Not mentioning the misconduct of the government.
    Threats to retry the case, to make the innocent accept a “deal” that merely protects the office not the interests of justice.

    The public doesn’t help matters much, as they just want the “bad people” stopped at any cost. Not understanding that they could be called “bad people” next and find themselves the victim of the protections they cheered being removed/ignored so they could get the last “bad people”.

    Reply
    1. Gideon Post author

      At first I thought you said “gentrification”, which might also work…

      It absolutely is driven by a shift from “justice” toward “winning” .When it becomes a game, the objective is for your side to win, whether it’s the right outcome or not. It’s a competition, with prosecutors boasting they’ve never lost a case.

      Reply
      1. that anonymous coward

        The game makes me ill. I admit I sometimes have to catch myself from rooting before all of the facts are known, it is hard not to with all of the spin in the air.
        But then there are the facts no one likes to report…
        A certain sheriff has been ignoring serious crimes while pursuing his media campagin of being tough on crime.
        A certain city regulating soft drinks while ignoring the abuses of its personal army.
        A certain bank who should have faced charges, now employees the lawyer who felt there wasn’t enough evidence to make a case.
        A certain lawyer who started an international incident that appears to be for the benefit of his former and soon to be again employer.

        Read any public commentary of the “case” against Kim Dotcom you will find the following justifications repeated…
        – He’s fat.
        – He did this bad thing that one time.
        – He has to be guilty.
        – He is an ahole who deserved it.
        Very few people want to discuss the concept of due process, the laws violated by the agents of the government bringing the charges, the charges serious lack of common sense. (A corporation paying a bill to an outside vendor is not money laundering.)

        But because people believe the hype, they ignore the railroading. They miss that if we accept them cutting corners in this case, it can and will someday hit them.

        But then I’m just someone who defames lawyers, who is supposed to be a lawyer in disguise, and just want to terrorize people into destroying copyright.
        Maybe I’m just the poster child for don’t believe the hype.

        Reply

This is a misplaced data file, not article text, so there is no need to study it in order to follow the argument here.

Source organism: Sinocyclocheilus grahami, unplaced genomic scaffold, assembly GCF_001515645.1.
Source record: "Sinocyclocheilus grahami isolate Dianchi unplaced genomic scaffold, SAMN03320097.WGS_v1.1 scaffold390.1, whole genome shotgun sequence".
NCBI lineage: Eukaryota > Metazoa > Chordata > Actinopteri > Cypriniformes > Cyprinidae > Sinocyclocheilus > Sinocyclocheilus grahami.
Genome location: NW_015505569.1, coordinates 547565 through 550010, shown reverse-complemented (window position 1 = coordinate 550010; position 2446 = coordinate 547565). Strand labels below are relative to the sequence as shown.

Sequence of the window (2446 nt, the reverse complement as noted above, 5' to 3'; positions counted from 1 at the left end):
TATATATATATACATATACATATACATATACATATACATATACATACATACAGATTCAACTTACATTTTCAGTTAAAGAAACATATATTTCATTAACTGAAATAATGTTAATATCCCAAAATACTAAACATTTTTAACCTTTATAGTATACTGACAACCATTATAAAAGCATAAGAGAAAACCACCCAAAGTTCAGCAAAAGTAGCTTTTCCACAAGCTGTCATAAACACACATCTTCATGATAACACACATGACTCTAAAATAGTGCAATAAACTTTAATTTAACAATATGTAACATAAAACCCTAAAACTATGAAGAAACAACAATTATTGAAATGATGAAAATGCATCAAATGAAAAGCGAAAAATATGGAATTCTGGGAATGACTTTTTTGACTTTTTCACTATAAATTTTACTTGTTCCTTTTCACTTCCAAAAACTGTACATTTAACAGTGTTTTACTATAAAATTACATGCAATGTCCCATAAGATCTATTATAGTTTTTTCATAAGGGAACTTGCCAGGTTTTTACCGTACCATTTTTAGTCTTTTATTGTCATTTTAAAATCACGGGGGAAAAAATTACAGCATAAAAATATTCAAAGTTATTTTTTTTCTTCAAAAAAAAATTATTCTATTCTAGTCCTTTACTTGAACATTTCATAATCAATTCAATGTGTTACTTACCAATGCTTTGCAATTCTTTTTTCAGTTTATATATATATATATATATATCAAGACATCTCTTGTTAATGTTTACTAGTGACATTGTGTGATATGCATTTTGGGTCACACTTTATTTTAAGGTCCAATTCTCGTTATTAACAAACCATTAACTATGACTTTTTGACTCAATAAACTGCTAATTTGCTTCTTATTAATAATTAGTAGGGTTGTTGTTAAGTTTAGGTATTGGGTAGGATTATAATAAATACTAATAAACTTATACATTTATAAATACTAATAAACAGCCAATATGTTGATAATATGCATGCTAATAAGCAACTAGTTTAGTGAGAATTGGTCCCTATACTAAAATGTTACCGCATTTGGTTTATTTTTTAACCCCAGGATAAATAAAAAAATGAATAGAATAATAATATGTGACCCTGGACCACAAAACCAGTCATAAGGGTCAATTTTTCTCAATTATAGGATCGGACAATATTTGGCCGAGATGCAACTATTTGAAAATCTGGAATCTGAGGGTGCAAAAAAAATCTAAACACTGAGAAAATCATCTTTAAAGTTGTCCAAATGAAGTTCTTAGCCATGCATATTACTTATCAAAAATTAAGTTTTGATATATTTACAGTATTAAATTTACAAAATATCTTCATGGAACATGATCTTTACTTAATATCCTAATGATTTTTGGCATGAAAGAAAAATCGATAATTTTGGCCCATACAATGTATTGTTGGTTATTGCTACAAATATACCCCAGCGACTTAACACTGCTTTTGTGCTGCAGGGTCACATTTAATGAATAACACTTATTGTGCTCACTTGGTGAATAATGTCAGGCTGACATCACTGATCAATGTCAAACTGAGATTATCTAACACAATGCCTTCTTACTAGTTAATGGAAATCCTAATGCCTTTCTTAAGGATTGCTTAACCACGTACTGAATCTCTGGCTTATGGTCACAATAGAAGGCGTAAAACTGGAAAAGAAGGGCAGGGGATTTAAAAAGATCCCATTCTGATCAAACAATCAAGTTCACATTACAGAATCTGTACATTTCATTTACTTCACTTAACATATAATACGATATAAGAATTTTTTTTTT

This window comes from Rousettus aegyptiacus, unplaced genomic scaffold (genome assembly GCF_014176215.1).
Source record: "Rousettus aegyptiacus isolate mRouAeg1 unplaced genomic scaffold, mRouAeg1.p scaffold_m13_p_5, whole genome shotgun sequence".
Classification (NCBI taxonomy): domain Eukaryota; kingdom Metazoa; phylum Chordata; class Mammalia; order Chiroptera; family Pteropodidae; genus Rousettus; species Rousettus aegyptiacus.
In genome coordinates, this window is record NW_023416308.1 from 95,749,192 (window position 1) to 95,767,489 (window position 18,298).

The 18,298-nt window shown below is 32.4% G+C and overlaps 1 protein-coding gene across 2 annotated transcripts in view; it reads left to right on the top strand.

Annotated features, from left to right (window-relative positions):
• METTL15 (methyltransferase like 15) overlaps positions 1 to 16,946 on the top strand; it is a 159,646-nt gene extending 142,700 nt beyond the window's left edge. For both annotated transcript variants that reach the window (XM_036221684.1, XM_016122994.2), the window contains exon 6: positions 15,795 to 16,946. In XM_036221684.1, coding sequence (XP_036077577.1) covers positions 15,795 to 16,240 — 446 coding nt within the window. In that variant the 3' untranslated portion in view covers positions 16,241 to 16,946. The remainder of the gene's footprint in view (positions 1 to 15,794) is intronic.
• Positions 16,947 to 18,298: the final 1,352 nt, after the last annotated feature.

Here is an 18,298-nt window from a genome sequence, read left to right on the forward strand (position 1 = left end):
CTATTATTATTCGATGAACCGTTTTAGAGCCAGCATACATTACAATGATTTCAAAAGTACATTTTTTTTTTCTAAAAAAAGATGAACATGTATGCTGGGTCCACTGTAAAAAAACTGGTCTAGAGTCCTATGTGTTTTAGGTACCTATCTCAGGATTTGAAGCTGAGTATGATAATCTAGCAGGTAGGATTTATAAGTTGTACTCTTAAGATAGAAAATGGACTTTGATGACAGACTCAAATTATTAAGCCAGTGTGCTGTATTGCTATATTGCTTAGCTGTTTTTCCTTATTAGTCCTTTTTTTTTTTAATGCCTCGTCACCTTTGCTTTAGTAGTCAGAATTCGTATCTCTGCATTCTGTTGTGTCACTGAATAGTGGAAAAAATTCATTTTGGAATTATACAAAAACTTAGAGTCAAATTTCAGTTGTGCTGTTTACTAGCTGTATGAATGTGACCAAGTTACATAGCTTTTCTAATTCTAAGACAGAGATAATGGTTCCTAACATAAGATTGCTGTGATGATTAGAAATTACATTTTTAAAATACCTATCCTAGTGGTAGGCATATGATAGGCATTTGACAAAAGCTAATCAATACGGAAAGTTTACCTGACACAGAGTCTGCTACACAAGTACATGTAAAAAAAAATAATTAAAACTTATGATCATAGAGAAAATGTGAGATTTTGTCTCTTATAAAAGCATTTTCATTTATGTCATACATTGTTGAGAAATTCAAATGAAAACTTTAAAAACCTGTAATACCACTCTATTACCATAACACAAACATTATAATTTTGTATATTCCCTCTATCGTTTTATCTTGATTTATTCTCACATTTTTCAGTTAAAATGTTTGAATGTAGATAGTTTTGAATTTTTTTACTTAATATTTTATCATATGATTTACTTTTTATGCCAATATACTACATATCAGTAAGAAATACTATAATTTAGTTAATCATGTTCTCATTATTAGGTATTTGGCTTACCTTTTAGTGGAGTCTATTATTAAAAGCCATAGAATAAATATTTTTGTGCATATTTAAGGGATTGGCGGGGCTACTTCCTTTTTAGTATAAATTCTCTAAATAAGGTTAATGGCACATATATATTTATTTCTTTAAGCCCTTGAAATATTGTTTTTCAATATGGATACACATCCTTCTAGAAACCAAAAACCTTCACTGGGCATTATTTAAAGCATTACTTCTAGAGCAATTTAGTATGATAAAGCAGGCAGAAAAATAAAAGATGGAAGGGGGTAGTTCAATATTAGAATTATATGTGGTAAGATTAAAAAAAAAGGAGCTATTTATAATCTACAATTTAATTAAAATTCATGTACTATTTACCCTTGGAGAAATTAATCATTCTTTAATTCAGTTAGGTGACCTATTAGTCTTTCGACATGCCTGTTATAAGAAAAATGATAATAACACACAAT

2. shoirca

    I once won a motion do dismiss where the ADA argued that my client was guilty of passing a counterfeit $100.

    The ADA argued that my client knowingly intended to pass the counterfeit bill, that the cashier (who was unavailable to testify) could tell my guy knew the bill was bogus by the way he held it.

    The judge jokingly observed that the cashier could tell the bill was fake by looking at the defendant’s face (client was black in a predominately white neighborhood). Case dismissed with prejudice.

    Reply
  3. Scuzza Man (@ScuzzaMan)

    I’ve served on several juries. In every case I had to argue loud and long – and especially with the foreman of the jury, who always seems to be an authoritarian prat – that assertions by the prosecution are not evidence, let alone proof, and that the law requires they prove their assertions, not merely repeat them.

    I would not be confident in a jury of my peers, such is the parlous state of understanding of our civic duties to each other amongst the general public today.

    Reply
    1. Gideon Post author

      That’s extremely disheartening. Thanks for doing the right thing, but I fear that the tide has long since turned and we are continually swimming against it. I wouldn’t trust a jury, but I’d trust a judge less.

      Reply
  4. rob

    and if someone has in fact committed a horrible crime, and should be in prison to prevent them doing it again, do you not defend them? Defense attorneys are just as guilty of placing “winning” above justice, probably more so.

    Reply
  5. Pingback: Virginia prosecutors will do just about anything to execute Justin Wolfe (updated) | a public defender

Leave a Reply